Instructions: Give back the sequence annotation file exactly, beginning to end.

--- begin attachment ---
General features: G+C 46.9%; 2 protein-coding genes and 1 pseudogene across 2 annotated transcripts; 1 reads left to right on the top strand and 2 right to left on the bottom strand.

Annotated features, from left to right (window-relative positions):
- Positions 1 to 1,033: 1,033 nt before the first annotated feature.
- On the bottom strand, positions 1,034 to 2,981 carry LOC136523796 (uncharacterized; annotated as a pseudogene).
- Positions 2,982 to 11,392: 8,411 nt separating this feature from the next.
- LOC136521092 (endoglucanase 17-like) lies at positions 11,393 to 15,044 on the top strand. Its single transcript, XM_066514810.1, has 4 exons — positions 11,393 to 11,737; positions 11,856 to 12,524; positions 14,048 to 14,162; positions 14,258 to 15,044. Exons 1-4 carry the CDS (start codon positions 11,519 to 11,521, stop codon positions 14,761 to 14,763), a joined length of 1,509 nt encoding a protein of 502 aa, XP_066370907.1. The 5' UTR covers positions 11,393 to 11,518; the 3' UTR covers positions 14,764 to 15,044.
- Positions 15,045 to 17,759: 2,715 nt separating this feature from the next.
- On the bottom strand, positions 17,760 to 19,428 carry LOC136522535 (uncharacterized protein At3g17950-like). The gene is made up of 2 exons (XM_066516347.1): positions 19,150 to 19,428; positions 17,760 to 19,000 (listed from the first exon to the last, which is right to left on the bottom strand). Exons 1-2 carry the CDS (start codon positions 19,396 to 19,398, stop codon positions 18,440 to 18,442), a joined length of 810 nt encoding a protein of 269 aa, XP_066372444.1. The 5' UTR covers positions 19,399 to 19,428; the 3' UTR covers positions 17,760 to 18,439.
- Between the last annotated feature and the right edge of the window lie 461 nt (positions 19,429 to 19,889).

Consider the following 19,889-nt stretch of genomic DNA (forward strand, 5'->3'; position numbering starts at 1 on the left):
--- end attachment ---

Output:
General features: G+C 46.9%; 2 protein-coding genes and 1 pseudogene across 2 annotated transcripts; 1 reads left to right on the top strand and 2 right to left on the bottom strand.

Annotated features, from left to right (window-relative positions):
- Positions 1 to 1,033: 1,033 nt before the first annotated feature.
- On the bottom strand, positions 1,034 to 2,981 carry LOC136523796 (uncharacterized; annotated as a pseudogene).
- Positions 2,982 to 11,392: 8,411 nt separating this feature from the next.
- LOC136521092 (endoglucanase 17-like) lies at positions 11,393 to 15,044 on the top strand. Its single transcript, XM_066514810.1, has 4 exons — positions 11,393 to 11,737; positions 11,856 to 12,524; positions 14,048 to 14,162; positions 14,258 to 15,044. Exons 1-4 carry the CDS (start codon positions 11,519 to 11,521, stop codon positions 14,761 to 14,763), a joined length of 1,509 nt encoding a protein of 502 aa, XP_066370907.1. The 5' UTR covers positions 11,393 to 11,518; the 3' UTR covers positions 14,764 to 15,044.
- Positions 15,045 to 17,759: 2,715 nt separating this feature from the next.
- On the bottom strand, positions 17,760 to 19,428 carry LOC136522535 (uncharacterized protein At3g17950-like). The gene is made up of 2 exons (XM_066516347.1): positions 19,150 to 19,428; positions 17,760 to 19,000 (listed from the first exon to the last, which is right to left on the bottom strand). Exons 1-2 carry the CDS (start codon positions 19,396 to 19,398, stop codon positions 18,440 to 18,442), a joined length of 810 nt encoding a protein of 269 aa, XP_066372444.1. The 5' UTR covers positions 19,399 to 19,428; the 3' UTR covers positions 17,760 to 18,439.
- Between the last annotated feature and the right edge of the window lie 461 nt (positions 19,429 to 19,889).

Consider the following 19,889-nt stretch of genomic DNA (forward strand, 5'->3'; position numbering starts at 1 on the left):